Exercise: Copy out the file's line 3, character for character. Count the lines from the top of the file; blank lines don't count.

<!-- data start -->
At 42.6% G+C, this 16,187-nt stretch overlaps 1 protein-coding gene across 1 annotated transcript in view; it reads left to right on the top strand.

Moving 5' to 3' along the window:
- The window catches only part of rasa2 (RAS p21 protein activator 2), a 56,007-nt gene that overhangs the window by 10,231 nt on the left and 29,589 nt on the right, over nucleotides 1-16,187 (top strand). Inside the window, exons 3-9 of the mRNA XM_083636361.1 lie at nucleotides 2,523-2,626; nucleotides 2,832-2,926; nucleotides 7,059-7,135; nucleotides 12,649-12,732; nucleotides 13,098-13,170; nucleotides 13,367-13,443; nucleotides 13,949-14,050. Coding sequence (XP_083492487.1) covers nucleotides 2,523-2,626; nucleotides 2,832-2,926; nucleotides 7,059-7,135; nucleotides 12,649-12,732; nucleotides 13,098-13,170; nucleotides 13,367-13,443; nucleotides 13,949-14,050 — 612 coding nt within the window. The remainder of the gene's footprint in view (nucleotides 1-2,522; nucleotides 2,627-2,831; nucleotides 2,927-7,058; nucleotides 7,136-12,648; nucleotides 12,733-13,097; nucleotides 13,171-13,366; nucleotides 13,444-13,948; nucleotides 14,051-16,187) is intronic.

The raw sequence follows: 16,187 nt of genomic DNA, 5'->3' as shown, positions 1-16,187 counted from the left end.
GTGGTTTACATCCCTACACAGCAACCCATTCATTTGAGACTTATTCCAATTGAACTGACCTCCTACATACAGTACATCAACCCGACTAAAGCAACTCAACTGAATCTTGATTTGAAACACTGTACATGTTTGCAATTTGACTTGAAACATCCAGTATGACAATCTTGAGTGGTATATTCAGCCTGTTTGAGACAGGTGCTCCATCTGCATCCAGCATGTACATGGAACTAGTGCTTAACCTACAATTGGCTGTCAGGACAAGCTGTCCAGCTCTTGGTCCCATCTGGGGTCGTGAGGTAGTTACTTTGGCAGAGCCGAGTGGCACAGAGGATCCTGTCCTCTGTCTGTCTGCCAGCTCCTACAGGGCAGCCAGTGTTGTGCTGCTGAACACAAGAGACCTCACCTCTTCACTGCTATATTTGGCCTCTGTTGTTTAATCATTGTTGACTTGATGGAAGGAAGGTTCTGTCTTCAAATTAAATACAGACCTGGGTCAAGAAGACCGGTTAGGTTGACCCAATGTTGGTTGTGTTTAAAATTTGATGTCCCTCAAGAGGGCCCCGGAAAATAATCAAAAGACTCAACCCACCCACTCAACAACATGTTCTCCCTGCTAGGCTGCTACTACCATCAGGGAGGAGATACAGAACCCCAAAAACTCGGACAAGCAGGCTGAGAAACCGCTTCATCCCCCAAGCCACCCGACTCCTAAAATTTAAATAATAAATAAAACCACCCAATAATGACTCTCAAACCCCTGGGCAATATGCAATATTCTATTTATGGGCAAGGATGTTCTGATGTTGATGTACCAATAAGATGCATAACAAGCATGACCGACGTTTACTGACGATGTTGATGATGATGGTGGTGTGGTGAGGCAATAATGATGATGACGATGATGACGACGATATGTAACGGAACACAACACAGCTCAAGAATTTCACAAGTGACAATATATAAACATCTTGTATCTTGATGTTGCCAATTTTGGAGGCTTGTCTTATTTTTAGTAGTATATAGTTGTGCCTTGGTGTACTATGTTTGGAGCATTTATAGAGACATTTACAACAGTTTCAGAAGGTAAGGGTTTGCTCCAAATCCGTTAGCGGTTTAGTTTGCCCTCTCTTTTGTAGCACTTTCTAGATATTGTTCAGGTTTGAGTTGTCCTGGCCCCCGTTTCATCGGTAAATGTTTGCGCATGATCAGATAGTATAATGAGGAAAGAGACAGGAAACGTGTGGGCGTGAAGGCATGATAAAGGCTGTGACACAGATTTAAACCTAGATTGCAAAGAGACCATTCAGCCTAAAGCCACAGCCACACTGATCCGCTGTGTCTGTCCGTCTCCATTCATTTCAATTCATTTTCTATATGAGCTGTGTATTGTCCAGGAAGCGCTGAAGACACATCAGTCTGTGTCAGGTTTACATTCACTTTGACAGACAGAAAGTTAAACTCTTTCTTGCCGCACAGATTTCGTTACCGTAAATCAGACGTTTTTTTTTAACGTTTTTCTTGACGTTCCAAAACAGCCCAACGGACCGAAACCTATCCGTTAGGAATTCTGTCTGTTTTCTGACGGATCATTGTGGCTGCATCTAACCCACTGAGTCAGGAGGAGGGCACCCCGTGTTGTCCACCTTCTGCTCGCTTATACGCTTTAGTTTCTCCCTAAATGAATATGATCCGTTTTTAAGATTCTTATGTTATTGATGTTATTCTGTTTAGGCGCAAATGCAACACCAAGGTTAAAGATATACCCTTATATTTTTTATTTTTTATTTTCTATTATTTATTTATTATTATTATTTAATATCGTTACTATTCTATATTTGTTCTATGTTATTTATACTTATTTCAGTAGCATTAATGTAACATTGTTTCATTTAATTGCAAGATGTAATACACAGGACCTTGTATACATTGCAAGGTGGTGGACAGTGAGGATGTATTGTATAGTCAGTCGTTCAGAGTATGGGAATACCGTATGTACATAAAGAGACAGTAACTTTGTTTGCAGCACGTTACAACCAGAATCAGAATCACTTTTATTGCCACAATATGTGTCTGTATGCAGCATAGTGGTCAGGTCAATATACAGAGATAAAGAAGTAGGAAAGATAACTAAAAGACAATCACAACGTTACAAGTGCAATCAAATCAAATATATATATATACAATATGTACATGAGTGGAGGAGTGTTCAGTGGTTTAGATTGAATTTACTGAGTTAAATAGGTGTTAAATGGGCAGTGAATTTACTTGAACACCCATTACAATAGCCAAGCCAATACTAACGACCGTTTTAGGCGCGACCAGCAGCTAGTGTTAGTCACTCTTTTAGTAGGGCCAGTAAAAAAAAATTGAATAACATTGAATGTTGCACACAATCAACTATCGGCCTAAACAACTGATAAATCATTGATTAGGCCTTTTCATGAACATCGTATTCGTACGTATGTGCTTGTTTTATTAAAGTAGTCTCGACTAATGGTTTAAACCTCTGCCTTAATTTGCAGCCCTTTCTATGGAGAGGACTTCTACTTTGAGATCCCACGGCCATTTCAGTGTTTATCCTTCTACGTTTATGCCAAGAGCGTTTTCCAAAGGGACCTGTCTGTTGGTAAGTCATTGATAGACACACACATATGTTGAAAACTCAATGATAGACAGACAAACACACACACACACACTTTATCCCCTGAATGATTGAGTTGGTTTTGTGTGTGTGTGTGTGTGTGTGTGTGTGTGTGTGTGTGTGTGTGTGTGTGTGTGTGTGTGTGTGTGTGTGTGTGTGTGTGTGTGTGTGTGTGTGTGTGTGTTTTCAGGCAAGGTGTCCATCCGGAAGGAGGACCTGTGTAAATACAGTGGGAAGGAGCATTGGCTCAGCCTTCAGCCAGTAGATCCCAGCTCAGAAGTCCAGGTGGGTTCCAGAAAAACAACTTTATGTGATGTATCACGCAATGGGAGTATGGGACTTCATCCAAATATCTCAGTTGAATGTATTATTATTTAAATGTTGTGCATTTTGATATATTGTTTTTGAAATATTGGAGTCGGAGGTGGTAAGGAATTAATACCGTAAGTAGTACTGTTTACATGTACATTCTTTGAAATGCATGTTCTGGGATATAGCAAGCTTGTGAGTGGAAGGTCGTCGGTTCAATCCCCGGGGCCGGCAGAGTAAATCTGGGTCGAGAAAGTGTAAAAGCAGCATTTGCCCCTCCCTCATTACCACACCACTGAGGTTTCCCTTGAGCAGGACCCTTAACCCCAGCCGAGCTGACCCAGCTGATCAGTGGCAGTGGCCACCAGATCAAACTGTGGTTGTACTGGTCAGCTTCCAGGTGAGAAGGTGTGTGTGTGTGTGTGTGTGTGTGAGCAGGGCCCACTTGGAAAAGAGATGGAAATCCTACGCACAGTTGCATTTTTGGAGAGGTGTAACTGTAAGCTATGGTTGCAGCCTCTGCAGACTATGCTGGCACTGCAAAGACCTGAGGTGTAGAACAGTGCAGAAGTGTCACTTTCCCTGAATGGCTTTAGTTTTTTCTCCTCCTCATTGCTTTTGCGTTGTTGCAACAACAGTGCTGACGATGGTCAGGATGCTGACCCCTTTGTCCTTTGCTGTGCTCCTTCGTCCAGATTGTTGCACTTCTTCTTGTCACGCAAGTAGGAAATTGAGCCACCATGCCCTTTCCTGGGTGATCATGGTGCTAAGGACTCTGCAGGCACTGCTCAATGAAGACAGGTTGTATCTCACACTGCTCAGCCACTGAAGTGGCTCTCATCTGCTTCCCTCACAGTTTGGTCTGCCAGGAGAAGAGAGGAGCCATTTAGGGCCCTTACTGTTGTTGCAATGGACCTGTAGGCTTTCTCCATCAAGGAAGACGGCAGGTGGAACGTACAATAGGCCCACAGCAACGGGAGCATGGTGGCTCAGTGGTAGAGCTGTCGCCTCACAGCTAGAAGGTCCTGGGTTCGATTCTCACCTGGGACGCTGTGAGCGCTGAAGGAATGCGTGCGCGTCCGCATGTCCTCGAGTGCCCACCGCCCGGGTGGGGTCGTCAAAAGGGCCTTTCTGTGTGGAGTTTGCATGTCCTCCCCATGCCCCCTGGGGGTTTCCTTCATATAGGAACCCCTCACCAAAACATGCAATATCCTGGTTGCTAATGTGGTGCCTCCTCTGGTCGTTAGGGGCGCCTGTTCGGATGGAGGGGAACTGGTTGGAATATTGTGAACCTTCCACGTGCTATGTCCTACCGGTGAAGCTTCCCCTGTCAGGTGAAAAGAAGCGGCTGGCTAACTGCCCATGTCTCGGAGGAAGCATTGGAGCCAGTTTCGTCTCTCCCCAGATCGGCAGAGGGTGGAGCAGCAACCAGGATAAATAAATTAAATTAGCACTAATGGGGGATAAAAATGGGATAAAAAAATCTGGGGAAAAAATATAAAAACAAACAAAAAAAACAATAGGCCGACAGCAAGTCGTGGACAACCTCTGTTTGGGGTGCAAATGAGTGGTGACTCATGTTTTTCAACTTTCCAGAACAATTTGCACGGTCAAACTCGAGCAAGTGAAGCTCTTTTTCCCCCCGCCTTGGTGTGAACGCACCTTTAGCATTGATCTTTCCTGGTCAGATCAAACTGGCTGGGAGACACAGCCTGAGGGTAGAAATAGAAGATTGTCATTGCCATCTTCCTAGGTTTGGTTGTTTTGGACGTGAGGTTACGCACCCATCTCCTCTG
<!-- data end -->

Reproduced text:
- The window catches only part of rasa2 (RAS p21 protein activator 2), a 56,007-nt gene that overhangs the window by 10,231 nt on the left and 29,589 nt on the right, over nucleotides 1-16,187 (top strand). Inside the window, exons 3-9 of the mRNA XM_083636361.1 lie at nucleotides 2,523-2,626; nucleotides 2,832-2,926; nucleotides 7,059-7,135; nucleotides 12,649-12,732; nucleotides 13,098-13,170; nucleotides 13,367-13,443; nucleotides 13,949-14,050. Coding sequence (XP_083492487.1) covers nucleotides 2,523-2,626; nucleotides 2,832-2,926; nucleotides 7,059-7,135; nucleotides 12,649-12,732; nucleotides 13,098-13,170; nucleotides 13,367-13,443; nucleotides 13,949-14,050 — 612 coding nt within the window. The remainder of the gene's footprint in view (nucleotides 1-2,522; nucleotides 2,627-2,831; nucleotides 2,927-7,058; nucleotides 7,136-12,648; nucleotides 12,733-13,097; nucleotides 13,171-13,366; nucleotides 13,444-13,948; nucleotides 14,051-16,187) is intronic.